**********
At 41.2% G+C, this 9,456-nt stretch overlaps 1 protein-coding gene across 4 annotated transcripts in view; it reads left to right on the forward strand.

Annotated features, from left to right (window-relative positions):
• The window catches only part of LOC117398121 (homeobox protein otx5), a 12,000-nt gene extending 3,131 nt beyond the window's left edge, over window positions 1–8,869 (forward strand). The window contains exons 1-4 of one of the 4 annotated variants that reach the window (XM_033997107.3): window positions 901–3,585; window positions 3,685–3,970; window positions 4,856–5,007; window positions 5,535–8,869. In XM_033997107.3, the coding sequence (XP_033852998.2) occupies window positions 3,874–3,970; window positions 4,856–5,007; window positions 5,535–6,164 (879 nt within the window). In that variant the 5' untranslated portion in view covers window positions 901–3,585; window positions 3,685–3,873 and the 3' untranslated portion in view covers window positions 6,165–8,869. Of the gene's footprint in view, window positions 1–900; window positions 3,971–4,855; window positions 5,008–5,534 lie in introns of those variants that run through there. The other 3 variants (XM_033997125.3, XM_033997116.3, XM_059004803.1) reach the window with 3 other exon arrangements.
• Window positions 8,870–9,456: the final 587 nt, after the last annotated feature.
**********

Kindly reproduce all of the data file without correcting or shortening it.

At 41.2% G+C, this 9,456-nt stretch overlaps 1 protein-coding gene across 4 annotated transcripts in view; it reads left to right on the forward strand.

Annotated features, from left to right (window-relative positions):
• The window catches only part of LOC117398121 (homeobox protein otx5), a 12,000-nt gene extending 3,131 nt beyond the window's left edge, over window positions 1–8,869 (forward strand). The window contains exons 1-4 of one of the 4 annotated variants that reach the window (XM_033997107.3): window positions 901–3,585; window positions 3,685–3,970; window positions 4,856–5,007; window positions 5,535–8,869. In XM_033997107.3, the coding sequence (XP_033852998.2) occupies window positions 3,874–3,970; window positions 4,856–5,007; window positions 5,535–6,164 (879 nt within the window). In that variant the 5' untranslated portion in view covers window positions 901–3,585; window positions 3,685–3,873 and the 3' untranslated portion in view covers window positions 6,165–8,869. Of the gene's footprint in view, window positions 1–900; window positions 3,971–4,855; window positions 5,008–5,534 lie in introns of those variants that run through there. The other 3 variants (XM_033997125.3, XM_033997116.3, XM_059004803.1) reach the window with 3 other exon arrangements.
• Window positions 8,870–9,456: the final 587 nt, after the last annotated feature.